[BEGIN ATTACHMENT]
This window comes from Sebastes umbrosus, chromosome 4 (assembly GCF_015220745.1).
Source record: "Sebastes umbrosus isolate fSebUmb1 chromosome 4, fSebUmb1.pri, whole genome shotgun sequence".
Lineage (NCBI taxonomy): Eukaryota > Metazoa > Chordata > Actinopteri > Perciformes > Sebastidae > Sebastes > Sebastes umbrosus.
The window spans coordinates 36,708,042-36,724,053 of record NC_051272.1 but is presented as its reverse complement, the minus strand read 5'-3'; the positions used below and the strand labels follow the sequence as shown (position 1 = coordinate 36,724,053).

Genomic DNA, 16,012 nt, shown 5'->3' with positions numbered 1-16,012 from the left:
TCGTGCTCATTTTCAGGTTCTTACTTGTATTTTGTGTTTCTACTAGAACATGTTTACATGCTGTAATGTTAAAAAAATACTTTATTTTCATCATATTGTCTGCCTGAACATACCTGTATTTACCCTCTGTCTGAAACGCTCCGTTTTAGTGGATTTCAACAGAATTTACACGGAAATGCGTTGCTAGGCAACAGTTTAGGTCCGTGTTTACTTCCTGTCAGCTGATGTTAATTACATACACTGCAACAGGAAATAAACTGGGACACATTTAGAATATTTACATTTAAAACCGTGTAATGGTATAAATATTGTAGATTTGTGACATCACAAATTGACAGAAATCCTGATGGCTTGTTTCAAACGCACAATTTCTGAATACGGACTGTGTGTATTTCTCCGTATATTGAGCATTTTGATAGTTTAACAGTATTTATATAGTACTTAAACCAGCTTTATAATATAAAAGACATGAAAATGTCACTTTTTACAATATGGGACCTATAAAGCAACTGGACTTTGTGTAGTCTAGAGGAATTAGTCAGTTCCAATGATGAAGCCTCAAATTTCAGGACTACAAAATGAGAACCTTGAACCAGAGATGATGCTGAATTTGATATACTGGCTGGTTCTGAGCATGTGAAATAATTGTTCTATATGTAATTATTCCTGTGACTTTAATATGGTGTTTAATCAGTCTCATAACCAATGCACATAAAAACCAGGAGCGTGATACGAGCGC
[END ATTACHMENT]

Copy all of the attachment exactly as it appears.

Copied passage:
This window comes from Sebastes umbrosus, chromosome 4 (assembly GCF_015220745.1).
Source record: "Sebastes umbrosus isolate fSebUmb1 chromosome 4, fSebUmb1.pri, whole genome shotgun sequence".
Lineage (NCBI taxonomy): Eukaryota > Metazoa > Chordata > Actinopteri > Perciformes > Sebastidae > Sebastes > Sebastes umbrosus.
The window spans coordinates 36,708,042-36,724,053 of record NC_051272.1 but is presented as its reverse complement, the minus strand read 5'-3'; the positions used below and the strand labels follow the sequence as shown (position 1 = coordinate 36,724,053).

Genomic DNA, 16,012 nt, shown 5'->3' with positions numbered 1-16,012 from the left:
TCGTGCTCATTTTCAGGTTCTTACTTGTATTTTGTGTTTCTACTAGAACATGTTTACATGCTGTAATGTTAAAAAAATACTTTATTTTCATCATATTGTCTGCCTGAACATACCTGTATTTACCCTCTGTCTGAAACGCTCCGTTTTAGTGGATTTCAACAGAATTTACACGGAAATGCGTTGCTAGGCAACAGTTTAGGTCCGTGTTTACTTCCTGTCAGCTGATGTTAATTACATACACTGCAACAGGAAATAAACTGGGACACATTTAGAATATTTACATTTAAAACCGTGTAATGGTATAAATATTGTAGATTTGTGACATCACAAATTGACAGAAATCCTGATGGCTTGTTTCAAACGCACAATTTCTGAATACGGACTGTGTGTATTTCTCCGTATATTGAGCATTTTGATAGTTTAACAGTATTTATATAGTACTTAAACCAGCTTTATAATATAAAAGACATGAAAATGTCACTTTTTACAATATGGGACCTATAAAGCAACTGGACTTTGTGTAGTCTAGAGGAATTAGTCAGTTCCAATGATGAAGCCTCAAATTTCAGGACTACAAAATGAGAACCTTGAACCAGAGATGATGCTGAATTTGATATACTGGCTGGTTCTGAGCATGTGAAATAATTGTTCTATATGTAATTATTCCTGTGACTTTAATATGGTGTTTAATCAGTCTCATAACCAATGCACATAAAAACCAGGAGCGTGATACGAGCGC